I note that any factory Foster slug rounds I have seen use either hard card wad columns or very solid plastic wad columns, not cushion legs like typical birdshot loads. Gotta be a reason for that!

    I can't say I have noticed huge difference using hard card wad columns for slug loads but I sure noticed a difference with 0.735" RB loads. Anything with a cushion leg didn't work for me. Gas seal over the powder then hard card wad column gave me the best results.

    I'll be looking forward to your next range report and I am hoping to be posting one of my own shortly too.

    Longbow

  6. #6
    Boolit Master
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    Will get out tomorrow and try out the new loads. I loaded six with 30 grains Herco powder, and six with 40 grains of BlueDot.
    I figured I'd try a little more velocity with the BD powder, and see if it has any benefit over the Herco load. I've shot the BlueDot load before with the shorter Win. red wad. I'm not a big fan of recoil, and these back up some, even though the book shows 44 grains as max.
    Littlejack

  7. #7
    Boolit Master
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    Well, I did make it to the range yesterday morning. Nice and cool, great time to shoot.
    First off, I would like to affirm longbows mention of pressure spikes if the "cushion" section of the wad is removed and replaced with card wads. It was very evident. Hard extraction, one primer fell out when the hull was extracted, and a couple stuck hulls. That was a good lesson learned.
    I added more recoil prevention (folded hand towel) between my shoulder and the recoil pad. This tamed the recoil, which helped a lot.
    Groups were not good:
    With the 40 grains of Bluedot, the six slugs were 4.25" c t c.
    With the 30 grains of Herco, four slugs 4.25" But, the other two, opened up the group to 8.625". Nope, that's not a misprint. The two fliers, hit sideways, yep sideways!
    Retrieving the wad remains, there were sheared petals all over the place. One side
    of the powder seals were blown out. The bottoms of the wad cups were just a disk of plastic. I did find one that had one petal still holding on for dear life.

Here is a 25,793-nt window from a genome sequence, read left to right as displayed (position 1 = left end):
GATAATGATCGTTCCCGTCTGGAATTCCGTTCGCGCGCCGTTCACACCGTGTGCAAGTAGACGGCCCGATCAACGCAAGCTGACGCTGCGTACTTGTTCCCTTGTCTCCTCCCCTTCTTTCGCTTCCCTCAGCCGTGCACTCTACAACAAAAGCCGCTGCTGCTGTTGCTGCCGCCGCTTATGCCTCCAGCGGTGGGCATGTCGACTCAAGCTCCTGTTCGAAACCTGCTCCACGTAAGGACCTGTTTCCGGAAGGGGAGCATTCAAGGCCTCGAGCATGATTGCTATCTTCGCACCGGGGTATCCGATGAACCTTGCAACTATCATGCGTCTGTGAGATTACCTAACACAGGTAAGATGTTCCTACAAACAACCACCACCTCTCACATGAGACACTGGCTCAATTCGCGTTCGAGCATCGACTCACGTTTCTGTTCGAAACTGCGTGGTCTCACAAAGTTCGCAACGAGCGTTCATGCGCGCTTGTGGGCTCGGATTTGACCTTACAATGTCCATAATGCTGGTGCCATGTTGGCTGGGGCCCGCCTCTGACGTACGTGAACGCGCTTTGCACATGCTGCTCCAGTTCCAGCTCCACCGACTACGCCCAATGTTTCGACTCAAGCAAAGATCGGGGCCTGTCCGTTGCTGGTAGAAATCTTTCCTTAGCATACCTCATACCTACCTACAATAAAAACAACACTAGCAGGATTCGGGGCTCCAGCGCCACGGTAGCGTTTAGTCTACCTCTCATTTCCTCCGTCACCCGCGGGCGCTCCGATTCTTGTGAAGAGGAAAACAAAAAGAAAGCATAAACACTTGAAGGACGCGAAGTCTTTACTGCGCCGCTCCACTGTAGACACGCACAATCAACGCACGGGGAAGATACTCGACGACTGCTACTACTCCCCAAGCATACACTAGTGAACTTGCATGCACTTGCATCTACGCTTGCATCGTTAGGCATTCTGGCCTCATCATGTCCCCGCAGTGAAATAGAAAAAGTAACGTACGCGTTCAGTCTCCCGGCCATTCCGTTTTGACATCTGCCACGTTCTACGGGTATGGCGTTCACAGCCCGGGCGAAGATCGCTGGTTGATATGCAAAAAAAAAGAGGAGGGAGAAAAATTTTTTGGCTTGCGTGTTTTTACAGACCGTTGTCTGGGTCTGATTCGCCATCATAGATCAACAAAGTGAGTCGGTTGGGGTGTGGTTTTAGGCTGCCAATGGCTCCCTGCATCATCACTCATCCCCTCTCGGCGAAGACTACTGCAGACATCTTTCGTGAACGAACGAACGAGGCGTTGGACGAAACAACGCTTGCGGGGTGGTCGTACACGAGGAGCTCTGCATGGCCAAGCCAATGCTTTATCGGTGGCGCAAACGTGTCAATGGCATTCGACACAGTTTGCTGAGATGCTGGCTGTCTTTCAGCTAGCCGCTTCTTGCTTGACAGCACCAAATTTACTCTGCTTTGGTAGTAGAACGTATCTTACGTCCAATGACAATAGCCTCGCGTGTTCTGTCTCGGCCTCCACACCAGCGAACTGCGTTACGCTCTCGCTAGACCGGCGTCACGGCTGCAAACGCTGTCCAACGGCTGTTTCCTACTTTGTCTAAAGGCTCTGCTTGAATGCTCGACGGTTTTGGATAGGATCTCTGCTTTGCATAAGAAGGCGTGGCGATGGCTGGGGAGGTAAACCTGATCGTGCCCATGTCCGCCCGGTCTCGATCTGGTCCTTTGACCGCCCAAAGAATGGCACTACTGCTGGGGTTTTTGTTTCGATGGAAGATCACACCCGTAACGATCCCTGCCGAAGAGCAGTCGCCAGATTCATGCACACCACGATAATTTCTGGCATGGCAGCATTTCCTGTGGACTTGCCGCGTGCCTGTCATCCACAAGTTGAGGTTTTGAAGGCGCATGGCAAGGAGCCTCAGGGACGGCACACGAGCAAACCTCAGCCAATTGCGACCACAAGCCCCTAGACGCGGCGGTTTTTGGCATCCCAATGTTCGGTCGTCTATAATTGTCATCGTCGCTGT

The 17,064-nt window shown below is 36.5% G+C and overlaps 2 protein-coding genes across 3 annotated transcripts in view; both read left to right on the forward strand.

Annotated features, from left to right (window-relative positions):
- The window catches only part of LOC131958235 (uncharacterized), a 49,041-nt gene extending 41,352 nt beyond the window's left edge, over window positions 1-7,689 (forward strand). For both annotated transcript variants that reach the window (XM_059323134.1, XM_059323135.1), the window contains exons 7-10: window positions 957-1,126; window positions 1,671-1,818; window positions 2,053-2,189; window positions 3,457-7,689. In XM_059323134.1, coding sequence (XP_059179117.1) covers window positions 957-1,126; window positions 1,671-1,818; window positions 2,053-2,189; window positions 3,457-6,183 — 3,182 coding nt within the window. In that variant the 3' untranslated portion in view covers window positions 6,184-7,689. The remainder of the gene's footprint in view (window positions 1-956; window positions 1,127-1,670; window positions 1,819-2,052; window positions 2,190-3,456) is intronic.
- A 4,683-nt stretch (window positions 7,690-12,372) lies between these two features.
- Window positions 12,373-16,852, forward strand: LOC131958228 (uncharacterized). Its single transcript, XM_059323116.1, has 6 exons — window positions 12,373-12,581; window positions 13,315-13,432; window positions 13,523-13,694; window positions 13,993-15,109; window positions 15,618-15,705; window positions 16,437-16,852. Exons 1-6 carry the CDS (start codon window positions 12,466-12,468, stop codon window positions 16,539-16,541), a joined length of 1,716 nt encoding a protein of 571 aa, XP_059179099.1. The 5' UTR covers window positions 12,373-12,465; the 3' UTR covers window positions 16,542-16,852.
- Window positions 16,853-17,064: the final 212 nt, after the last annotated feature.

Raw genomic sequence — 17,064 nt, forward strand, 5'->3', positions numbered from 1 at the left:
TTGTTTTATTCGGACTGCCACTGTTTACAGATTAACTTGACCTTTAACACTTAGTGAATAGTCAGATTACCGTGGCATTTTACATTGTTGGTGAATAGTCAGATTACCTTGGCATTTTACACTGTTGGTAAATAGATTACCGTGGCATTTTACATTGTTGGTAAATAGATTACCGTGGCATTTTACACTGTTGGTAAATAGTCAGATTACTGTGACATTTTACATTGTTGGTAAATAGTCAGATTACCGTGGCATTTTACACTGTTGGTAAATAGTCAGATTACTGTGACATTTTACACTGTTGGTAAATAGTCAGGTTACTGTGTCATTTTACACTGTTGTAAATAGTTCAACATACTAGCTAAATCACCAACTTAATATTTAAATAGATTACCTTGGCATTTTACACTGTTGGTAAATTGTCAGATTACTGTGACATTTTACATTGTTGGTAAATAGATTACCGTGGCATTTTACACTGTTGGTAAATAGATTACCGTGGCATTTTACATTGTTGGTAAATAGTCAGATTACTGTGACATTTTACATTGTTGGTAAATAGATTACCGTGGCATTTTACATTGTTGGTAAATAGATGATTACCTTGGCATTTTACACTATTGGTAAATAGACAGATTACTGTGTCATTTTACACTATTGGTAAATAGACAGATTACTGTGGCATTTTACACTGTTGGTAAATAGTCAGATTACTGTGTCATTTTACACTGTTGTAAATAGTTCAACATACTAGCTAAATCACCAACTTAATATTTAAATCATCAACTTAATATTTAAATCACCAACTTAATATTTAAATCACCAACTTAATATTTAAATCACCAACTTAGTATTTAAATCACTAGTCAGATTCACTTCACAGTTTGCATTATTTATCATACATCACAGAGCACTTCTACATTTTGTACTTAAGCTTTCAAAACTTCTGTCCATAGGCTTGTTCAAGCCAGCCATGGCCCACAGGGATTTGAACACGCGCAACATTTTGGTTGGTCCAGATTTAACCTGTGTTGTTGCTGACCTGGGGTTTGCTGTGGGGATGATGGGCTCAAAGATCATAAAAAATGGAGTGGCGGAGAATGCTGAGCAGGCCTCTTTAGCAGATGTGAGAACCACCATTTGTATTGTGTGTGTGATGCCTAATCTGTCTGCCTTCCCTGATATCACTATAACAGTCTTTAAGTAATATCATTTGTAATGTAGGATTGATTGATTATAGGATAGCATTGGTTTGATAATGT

With all this being said, here is my redneck guestimation of what had occurred.
    The powder charges were to high for the card wads to replace the wad cushion.
    The "average" diameter of the slug and wad is is .732. My slugged bore is 729.
    That's not a bad fit. But! There is another factor to take into concideration.
    "Obturation" With the cavity filled with hot glue, upon ignition the wad cup base is slammed into the base of the slug which is going to drive the sides of the skirt out. If the fit is to tight to begin with, the petals will be sheared off. No telling where the petals go from there?
    Next, the powder seals on this wad (Helix Cushion Driver #18) are in my opinion to fragile and the material to soft for these. As a result, you get powder seals with one side blown out. The WAA12 wad, in comparison, is made from much tougher material, and the powder seal is formed with the side walls being longer, and being tapered thick at the upper wall to thinner at the skirt end. I have never found one of the WAA12 wads with the powder seal blown out.
    I am coming to the conclusion that Lyman had done extensive testing to find out what wads are best suited for their sabot slug. Taking the "obturation" factor into consideration, the WAA12 is one of the better choices. I would like to try some different slug wad combinations, but thats down the road a ways.
    Littlejack

  8. #8
    Boolit Grand Master

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    You might try the wads James Gates recommends for the Tri-Ball load... that and downloading a bit. James said not other wad would stand up to the Tri-Ball and it sounds as though wad failure is a big issue for you with this load.

    I believe this is the one:

    https://www.precisionreloading.com/c...!l=TUPR&i=W123

    I'll also comment on slugs obturating... I had a mishap several years ago that I have posted about before so won't repeat it all but the short story is that I used a filled slug over a book load but in a short hull. The slug obturated and filled the chamber before hitting the forcing cone as evidenced by lead from hull mouth on into the bore in what was left of the barrel. I would not be using soft filled slugs in anything but full length hulls and preferably 3" hulls in 3" chamber after that experience. Very thick skirted soft slugs maybe, hardened slugs okay. That experience is one of the reasons I decided to pursue attached wad slugs.

    Longbow

  9. #9
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    Longbow
    That situation sounds like it could have had a lot worse outcome than it did. Good to hear you made it as good as you did.
    For now, I'm going to play around with Lyman slug, WAA12 wad, and different powder charges of Herco. I will try to chrony some loads. I like Herco, as it gets plenty of velocity (for me anyway) and burns a lot cleaner than BlueDot. I think I will also cast some soft slugs and see if there is any improvement over my ww+tin slug.
    Longbow, thanks for all your hard earned knowledge sir.
    Regards

  10. #10
    Boolit Mold
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    I've had great results with 32 grs of Herco and the original WAA12 red wads.

  11. #11
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    smokeeter: